Family plays an important role in the emotional, physical and spiritual development of each individual within the family system. The relationship dynamics between its members impacts everyone in the family unit.
The clinical precept of family therapy is that individual problems must be understood within their larger family and environmental systems. This often provides the key to understanding the distress experienced.
Family Therapy or Family Counselling is a form of psychotherapy that seeks to reduce distress and conflict by improving interactions between family members. This is achieved by mobilising their strengths, connections and relationships with each other.
who is family therapy for?
Family therapy is an evidence-based approach that has been shown to help ease distress and reduce symptoms including:
- Depression, anxiety (including social anxiety) and withdrawal
- Long-standing relationships issues and conflict
- Trauma including Post-Traumatic Stress Disorders & multi-generational trauma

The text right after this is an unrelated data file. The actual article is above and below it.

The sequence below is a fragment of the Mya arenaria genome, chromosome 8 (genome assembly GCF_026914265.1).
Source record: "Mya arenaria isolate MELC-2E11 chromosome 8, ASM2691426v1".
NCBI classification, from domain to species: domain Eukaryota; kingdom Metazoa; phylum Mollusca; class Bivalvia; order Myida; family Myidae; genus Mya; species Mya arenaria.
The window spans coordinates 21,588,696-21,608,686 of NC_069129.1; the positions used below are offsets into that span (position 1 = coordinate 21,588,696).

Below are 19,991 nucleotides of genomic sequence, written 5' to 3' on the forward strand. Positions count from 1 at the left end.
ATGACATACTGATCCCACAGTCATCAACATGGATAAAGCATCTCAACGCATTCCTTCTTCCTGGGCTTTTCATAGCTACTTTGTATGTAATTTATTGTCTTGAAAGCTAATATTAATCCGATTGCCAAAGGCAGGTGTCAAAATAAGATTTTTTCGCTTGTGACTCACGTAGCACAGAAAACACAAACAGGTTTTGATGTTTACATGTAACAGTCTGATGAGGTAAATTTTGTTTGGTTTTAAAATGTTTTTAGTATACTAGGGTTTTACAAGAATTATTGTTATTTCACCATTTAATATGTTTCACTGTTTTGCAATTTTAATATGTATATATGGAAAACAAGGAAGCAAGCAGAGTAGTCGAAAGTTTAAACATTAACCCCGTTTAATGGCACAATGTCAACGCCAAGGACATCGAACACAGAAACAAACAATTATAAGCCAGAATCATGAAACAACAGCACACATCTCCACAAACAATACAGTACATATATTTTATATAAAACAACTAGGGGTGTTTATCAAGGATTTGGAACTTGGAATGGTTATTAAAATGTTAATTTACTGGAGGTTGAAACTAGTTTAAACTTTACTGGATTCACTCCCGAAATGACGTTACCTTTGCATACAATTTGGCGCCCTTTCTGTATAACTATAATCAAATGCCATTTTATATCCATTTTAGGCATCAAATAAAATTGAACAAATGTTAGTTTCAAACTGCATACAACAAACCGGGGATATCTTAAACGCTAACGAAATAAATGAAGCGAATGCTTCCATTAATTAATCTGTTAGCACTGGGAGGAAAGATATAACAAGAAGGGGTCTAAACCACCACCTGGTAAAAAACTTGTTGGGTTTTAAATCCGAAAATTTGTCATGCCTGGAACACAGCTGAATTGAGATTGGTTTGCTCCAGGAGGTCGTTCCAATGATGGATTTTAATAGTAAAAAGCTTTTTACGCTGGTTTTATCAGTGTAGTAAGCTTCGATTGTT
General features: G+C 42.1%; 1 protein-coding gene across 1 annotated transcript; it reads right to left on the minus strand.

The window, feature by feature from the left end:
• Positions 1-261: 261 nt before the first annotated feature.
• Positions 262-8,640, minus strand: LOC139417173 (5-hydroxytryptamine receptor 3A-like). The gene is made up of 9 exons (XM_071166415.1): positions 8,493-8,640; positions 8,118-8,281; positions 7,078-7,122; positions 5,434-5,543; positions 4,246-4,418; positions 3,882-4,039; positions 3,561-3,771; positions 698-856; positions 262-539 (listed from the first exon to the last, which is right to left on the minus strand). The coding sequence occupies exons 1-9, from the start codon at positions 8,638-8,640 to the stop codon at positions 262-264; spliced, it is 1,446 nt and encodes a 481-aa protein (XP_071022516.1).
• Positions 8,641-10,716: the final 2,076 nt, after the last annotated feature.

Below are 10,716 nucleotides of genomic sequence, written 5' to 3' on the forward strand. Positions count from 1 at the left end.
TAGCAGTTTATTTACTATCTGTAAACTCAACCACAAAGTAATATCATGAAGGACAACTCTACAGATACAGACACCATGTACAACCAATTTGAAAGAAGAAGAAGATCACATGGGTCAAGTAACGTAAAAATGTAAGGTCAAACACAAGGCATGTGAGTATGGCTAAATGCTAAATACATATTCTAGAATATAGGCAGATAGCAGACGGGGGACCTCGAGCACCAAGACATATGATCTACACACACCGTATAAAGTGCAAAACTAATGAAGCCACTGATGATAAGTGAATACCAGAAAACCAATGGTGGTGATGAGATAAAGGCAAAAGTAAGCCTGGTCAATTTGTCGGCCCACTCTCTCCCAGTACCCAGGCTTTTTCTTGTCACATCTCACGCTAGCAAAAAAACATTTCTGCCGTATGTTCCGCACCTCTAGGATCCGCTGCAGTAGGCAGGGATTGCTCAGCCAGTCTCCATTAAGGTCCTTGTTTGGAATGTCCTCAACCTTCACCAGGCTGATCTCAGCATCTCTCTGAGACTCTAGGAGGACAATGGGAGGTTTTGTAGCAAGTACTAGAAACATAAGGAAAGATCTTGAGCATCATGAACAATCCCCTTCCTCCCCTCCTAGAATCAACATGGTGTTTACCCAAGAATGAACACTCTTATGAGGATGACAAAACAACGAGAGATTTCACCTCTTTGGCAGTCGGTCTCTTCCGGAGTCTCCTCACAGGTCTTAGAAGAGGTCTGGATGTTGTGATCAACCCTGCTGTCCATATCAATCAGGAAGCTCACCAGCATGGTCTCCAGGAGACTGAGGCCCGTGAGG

- Behavioural and Emotional difficulties observed in children and adolescents e.g. eating disorders, learning and developmental disorders, onset of mental illness
- Grief, losses, illnesses (including chronic illnesses)
- Cross-cultural adjustment difficulties
- Prolonged stress due to financial challenge
what happens during family therapy?
Family Therapy or Family Counselling are led by our family counsellor who has extensive training in this area. The first session will typically include the person who made contact, and possibly other family members who are central to the issue at hand. An important feature of family therapy is that a family member who cares about each other will have the space to talk about their experiences while the others listen to them in a way that might not happen in the day to day interaction. Often being heard and understood is sufficient to initiate the family move in the direction towards change.
Frequently, family members use the opportunity to talk about very intimate and intense emotional difficulties without conflict and escalation while being facilitated by the therapist. Family members can often begin to see multiple perspectives that exist and begin to think about how to include the different views that arise in a loving and relational way.
At the end of the first session, the therapist and client will discuss on who will come to the next session. Depending on the unique needs of the family, different combinations of family members may participate in each session. Meeting in different combinations often help family members free themselves to discuss different things in these sessions.